Somalia’s Hajj Committee Collaborates with Saudi Authorities in Makkah to Enhance Pilgrimage Services

Unveiled in October 2023, a new Hajj committee made up of nine esteemed members is now at the helm of the Hajj Tasks Competition. This group is tasked with optimizing services for Somali pilgrims by ensuring high standards are met.

Tasks for the committee are various, ranging from assessing the compliance of organizations with health and safety protocols to facilitating visas and passports. They also focus on approving lodging and transport arrangements and ensuring Islamic principles are upheld. These measures aim to guarantee a seamless and well-organized pilgrimage, a top concern for the Somali government.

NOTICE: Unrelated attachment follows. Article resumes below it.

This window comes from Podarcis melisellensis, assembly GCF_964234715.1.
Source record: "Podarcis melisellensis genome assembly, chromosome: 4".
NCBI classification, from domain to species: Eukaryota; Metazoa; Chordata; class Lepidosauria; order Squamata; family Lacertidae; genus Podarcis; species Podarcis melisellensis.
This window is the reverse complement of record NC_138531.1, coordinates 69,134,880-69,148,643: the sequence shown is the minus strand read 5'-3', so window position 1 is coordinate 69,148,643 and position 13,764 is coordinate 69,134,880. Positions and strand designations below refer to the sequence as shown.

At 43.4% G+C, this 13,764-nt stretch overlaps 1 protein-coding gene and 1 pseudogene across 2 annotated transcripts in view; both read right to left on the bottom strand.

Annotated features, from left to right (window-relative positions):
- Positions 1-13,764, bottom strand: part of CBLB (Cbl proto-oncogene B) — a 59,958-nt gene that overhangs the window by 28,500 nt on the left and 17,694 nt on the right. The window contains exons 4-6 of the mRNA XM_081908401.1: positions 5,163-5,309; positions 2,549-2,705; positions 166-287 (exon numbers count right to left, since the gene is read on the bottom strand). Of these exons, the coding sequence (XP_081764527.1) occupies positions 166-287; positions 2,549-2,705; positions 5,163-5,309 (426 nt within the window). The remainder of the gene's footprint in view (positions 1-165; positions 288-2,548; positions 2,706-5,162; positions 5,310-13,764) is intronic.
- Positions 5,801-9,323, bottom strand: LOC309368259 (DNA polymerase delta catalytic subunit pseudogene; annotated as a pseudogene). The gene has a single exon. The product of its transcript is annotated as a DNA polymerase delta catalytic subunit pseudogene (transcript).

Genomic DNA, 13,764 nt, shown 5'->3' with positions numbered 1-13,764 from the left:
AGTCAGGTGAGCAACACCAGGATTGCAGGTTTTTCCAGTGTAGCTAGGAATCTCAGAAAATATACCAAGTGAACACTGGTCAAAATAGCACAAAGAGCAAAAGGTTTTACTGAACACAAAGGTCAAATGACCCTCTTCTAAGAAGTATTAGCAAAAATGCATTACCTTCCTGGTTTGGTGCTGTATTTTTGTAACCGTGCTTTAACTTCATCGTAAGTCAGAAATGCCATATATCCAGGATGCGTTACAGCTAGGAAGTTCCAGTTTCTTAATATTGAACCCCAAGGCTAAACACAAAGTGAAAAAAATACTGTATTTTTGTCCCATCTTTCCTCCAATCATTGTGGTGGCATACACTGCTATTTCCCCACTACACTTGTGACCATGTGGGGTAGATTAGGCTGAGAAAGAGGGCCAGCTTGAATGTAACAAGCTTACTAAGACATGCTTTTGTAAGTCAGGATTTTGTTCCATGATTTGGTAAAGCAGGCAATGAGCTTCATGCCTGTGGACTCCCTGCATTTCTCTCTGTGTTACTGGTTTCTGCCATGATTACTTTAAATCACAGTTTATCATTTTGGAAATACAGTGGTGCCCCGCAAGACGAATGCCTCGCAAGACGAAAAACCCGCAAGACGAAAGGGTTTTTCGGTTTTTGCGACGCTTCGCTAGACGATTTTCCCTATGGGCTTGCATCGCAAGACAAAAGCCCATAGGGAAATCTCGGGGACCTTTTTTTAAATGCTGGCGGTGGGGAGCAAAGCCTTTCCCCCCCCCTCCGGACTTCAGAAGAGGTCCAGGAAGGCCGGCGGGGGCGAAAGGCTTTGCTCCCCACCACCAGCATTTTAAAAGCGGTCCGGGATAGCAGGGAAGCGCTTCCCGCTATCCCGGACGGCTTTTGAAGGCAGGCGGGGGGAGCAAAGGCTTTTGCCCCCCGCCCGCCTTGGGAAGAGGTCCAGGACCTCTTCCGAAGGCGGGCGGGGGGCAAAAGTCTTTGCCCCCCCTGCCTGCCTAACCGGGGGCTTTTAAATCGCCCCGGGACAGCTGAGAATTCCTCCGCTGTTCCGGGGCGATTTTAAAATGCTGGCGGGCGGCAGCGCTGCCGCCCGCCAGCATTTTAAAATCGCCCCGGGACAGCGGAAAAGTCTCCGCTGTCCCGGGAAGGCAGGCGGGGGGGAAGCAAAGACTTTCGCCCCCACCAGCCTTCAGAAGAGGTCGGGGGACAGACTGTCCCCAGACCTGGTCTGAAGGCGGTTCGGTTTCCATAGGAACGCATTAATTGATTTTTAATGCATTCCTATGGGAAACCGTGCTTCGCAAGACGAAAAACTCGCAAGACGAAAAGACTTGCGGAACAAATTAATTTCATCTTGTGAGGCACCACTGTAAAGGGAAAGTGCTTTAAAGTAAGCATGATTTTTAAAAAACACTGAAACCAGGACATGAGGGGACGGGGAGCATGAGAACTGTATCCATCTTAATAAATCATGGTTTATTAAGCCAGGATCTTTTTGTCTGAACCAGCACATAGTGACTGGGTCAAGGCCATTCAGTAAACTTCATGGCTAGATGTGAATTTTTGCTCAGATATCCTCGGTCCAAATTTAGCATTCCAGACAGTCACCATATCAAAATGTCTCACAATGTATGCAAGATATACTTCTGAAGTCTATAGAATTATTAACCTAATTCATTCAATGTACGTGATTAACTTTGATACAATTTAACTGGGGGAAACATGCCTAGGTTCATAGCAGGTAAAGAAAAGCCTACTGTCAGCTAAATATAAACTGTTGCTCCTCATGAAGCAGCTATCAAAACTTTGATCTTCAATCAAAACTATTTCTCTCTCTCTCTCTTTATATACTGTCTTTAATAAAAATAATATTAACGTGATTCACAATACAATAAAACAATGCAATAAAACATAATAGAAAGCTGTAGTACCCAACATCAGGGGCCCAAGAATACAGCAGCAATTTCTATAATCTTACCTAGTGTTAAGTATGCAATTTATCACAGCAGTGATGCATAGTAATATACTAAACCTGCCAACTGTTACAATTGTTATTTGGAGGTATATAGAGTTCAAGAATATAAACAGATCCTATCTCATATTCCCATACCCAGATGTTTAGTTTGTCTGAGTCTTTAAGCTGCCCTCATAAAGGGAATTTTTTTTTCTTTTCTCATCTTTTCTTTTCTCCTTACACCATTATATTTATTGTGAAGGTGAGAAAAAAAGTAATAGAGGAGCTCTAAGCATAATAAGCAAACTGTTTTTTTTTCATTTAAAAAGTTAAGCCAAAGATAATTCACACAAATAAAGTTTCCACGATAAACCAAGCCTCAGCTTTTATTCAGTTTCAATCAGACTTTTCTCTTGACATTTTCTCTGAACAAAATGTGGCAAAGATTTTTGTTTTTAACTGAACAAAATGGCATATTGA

Even with these initiatives, the cost of the Hajj journey for Somalis is steep. The Ministry of Endowments and Religious Affairs has pegged the 2024 pilgrimage fee at $4,434—a slight decrease from the previous $4,484, yet considerably pricier compared to neighboring nations such as Djibouti, Kenya, and Ethiopia, where the expenses can drop to $1,600. This high cost has drawn criticism from Prime Minister Hamza Abdi Barre, who chastised some agencies for ramping up prices and increasing tension regarding expenses.

In past times, the Somali government was embroiled in controversy. In 2023, Ahlu Sunna Waljama’a (ASWJ) boycotted cooperation with the Ministry, citing bias in the vendor selection process for the Hajj. The Ministry responded with warnings of punitive measures against firms overcharging pilgrims.

On May 16, 2024, the initial contingent of Somali pilgrims landed in Madinah.

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